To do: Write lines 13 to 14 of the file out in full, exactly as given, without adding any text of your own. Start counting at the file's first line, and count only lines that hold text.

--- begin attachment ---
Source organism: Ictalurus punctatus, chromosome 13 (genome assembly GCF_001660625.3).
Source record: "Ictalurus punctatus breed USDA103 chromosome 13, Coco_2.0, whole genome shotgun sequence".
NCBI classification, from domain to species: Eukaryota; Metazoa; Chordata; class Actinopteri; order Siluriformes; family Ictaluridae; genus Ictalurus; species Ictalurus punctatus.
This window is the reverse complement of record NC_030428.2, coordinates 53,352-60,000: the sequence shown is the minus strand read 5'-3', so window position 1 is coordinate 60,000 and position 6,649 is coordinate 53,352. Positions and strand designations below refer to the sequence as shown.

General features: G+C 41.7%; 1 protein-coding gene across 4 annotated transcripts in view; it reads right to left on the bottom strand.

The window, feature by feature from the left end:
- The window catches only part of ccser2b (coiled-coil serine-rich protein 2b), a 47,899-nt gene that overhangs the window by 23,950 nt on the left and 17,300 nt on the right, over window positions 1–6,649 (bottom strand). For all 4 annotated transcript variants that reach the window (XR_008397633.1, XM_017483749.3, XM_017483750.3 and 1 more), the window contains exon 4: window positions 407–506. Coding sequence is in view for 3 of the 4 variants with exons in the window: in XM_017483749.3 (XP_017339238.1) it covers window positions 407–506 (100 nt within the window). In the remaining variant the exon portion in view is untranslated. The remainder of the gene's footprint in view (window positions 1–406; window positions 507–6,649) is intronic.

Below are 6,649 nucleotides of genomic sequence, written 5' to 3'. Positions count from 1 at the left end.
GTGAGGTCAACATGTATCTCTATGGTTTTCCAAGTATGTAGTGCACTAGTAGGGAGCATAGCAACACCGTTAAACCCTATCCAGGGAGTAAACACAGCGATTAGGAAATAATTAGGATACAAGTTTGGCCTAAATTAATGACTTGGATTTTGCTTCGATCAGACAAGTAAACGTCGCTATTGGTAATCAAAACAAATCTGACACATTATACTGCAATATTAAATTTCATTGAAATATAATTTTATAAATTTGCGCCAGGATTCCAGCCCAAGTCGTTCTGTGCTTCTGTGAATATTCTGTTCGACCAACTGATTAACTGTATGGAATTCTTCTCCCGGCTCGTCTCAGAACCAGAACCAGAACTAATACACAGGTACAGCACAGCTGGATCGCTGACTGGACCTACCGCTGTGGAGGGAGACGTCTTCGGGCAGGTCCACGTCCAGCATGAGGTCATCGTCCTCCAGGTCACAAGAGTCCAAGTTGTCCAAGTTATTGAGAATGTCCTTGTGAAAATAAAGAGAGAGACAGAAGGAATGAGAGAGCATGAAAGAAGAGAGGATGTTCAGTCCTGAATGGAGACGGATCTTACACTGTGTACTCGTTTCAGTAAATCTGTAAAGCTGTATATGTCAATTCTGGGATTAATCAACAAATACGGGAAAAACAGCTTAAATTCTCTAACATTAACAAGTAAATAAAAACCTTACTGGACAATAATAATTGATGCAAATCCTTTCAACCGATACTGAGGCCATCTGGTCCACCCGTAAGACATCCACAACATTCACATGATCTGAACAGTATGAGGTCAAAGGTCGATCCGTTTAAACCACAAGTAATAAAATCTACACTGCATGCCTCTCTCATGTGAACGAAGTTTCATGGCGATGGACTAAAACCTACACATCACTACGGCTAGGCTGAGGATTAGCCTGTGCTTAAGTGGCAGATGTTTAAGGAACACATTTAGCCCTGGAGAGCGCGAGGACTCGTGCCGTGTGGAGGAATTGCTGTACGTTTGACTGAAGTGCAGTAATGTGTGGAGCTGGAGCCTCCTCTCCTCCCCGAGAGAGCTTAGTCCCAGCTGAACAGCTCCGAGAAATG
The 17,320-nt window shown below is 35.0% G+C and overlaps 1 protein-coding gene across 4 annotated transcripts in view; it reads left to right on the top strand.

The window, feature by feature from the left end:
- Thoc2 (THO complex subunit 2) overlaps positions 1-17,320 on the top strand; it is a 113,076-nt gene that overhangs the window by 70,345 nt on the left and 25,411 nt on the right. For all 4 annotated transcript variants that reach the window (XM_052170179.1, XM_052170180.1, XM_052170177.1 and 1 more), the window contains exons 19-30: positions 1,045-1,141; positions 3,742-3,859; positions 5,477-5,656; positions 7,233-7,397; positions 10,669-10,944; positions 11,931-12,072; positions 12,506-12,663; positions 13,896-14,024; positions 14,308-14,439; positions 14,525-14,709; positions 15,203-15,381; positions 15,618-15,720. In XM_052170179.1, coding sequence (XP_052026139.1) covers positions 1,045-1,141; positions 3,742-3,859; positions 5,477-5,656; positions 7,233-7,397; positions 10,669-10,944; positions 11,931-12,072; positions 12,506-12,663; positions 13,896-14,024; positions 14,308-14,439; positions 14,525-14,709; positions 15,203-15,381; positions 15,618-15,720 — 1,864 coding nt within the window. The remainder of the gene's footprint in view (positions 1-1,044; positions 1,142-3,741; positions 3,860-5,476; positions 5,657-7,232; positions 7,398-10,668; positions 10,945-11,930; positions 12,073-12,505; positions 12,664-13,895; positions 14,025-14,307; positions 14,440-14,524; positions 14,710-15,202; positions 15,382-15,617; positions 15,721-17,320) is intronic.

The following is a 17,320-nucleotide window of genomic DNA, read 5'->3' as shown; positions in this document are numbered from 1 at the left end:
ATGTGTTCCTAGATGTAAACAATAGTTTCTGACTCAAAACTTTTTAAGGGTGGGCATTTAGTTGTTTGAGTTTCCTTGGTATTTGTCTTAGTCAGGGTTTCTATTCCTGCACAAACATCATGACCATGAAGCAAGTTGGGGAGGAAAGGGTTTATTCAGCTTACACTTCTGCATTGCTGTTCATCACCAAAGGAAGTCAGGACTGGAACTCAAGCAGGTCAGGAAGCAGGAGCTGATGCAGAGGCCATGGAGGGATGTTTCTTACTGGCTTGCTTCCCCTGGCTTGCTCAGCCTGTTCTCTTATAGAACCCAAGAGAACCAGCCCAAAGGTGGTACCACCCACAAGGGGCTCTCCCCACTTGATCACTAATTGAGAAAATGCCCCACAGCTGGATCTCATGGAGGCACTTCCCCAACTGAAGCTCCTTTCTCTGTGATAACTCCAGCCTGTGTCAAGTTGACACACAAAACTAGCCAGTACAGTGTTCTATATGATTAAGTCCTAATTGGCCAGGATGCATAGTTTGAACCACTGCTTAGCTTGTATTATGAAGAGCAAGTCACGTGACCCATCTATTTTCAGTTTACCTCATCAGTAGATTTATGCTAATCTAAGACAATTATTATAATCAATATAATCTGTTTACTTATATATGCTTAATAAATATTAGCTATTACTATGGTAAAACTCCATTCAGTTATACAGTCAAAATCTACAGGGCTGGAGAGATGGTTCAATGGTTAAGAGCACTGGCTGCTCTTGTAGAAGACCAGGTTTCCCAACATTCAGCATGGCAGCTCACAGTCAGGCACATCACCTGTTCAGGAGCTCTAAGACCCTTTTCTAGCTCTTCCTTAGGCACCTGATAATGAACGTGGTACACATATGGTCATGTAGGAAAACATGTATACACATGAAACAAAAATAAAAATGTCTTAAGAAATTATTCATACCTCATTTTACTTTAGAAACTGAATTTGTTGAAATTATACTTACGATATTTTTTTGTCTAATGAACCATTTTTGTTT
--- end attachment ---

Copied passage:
The following is a 17,320-nucleotide window of genomic DNA, read 5'->3' as shown; positions in this document are numbered from 1 at the left end:
ATGTGTTCCTAGATGTAAACAATAGTTTCTGACTCAAAACTTTTTAAGGGTGGGCATTTAGTTGTTTGAGTTTCCTTGGTATTTGTCTTAGTCAGGGTTTCTATTCCTGCACAAACATCATGACCATGAAGCAAGTTGGGGAGGAAAGGGTTTATTCAGCTTACACTTCTGCATTGCTGTTCATCACCAAAGGAAGTCAGGACTGGAACTCAAGCAGGTCAGGAAGCAGGAGCTGATGCAGAGGCCATGGAGGGATGTTTCTTACTGGCTTGCTTCCCCTGGCTTGCTCAGCCTGTTCTCTTATAGAACCCAAGAGAACCAGCCCAAAGGTGGTACCACCCACAAGGGGCTCTCCCCACTTGATCACTAATTGAGAAAATGCCCCACAGCTGGATCTCATGGAGGCACTTCCCCAACTGAAGCTCCTTTCTCTGTGATAACTCCAGCCTGTGTCAAGTTGACACACAAAACTAGCCAGTACAGTGTTCTATATGATTAAGTCCTAATTGGCCAGGATGCATAGTTTGAACCACTGCTTAGCTTGTATTATGAAGAGCAAGTCACGTGACCCATCTATTTTCAGTTTACCTCATCAGTAGATTTATGCTAATCTAAGACAATTATTATAATCAATATAATCTGTTTACTTATATATGCTTAATAAATATTAGCTATTACTATGGTAAAACTCCATTCAGTTATACAGTCAAAATCTACAGGGCTGGAGAGATGGTTCAATGGTTAAGAGCACTGGCTGCTCTTGTAGAAGACCAGGTTTCCCAACATTCAGCATGGCAGCTCACAGTCAGGCACATCACCTGTTCAGGAGCTCTAAGACCCTTTTCTAGCTCTTCCTTAGGCACCTGATAATGAACGTGGTACACATATGGTCATGTAGGAAAACATGTATACACATGAAACAAAAATAAAAATGTCTTAAGAAATTATTCATACCTCATTTTACTTTAGAAACTGAATTTGTTGAAATTATACTTACGATATTTTTTTGTCTAATGAACCATTTTTGTTT